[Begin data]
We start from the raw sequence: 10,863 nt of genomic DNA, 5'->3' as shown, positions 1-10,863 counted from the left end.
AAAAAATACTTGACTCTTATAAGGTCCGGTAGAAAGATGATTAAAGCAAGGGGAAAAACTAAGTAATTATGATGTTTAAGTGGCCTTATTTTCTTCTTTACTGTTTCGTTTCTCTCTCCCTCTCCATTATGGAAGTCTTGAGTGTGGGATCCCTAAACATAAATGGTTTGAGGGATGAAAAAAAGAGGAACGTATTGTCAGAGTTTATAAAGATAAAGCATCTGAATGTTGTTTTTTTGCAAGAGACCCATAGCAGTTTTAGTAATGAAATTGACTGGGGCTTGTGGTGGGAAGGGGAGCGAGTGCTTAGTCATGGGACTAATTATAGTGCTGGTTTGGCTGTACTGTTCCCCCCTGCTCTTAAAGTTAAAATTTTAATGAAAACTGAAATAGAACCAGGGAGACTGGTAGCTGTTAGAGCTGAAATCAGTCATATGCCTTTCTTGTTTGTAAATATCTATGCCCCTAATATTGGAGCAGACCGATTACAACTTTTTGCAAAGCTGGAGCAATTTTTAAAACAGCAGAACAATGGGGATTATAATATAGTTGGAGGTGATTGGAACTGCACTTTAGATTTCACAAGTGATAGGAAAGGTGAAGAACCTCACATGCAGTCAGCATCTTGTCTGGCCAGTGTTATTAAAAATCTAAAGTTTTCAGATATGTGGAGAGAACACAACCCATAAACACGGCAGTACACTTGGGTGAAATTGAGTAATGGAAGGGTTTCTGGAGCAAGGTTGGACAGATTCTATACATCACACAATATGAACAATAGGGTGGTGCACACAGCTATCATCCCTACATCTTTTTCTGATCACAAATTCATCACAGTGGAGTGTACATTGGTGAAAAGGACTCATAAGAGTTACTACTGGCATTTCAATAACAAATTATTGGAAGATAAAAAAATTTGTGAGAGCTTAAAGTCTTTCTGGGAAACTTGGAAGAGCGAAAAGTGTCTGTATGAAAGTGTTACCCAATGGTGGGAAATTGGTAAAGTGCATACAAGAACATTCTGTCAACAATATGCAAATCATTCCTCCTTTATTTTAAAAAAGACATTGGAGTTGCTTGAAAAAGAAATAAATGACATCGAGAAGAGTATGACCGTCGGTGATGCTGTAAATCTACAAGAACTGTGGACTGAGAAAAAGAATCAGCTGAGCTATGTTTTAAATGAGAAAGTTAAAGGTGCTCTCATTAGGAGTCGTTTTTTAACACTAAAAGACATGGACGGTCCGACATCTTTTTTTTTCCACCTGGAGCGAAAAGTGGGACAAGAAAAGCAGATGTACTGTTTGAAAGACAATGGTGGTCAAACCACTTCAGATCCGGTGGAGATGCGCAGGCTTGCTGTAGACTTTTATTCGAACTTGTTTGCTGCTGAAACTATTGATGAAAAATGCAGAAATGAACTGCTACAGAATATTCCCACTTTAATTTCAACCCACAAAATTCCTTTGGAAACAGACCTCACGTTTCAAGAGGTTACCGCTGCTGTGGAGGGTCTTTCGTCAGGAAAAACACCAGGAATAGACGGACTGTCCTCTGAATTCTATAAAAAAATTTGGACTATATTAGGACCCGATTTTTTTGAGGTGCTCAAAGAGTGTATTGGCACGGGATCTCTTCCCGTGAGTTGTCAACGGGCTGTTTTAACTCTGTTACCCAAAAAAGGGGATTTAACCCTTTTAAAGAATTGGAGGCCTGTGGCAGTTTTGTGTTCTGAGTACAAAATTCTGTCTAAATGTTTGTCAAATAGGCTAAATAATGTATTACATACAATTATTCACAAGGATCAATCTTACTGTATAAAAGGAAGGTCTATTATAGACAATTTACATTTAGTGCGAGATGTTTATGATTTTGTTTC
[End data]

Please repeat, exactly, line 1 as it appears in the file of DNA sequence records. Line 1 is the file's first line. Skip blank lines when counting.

We start from the raw sequence: 10,863 nt of genomic DNA, 5'->3' as shown, positions 1-10,863 counted from the left end.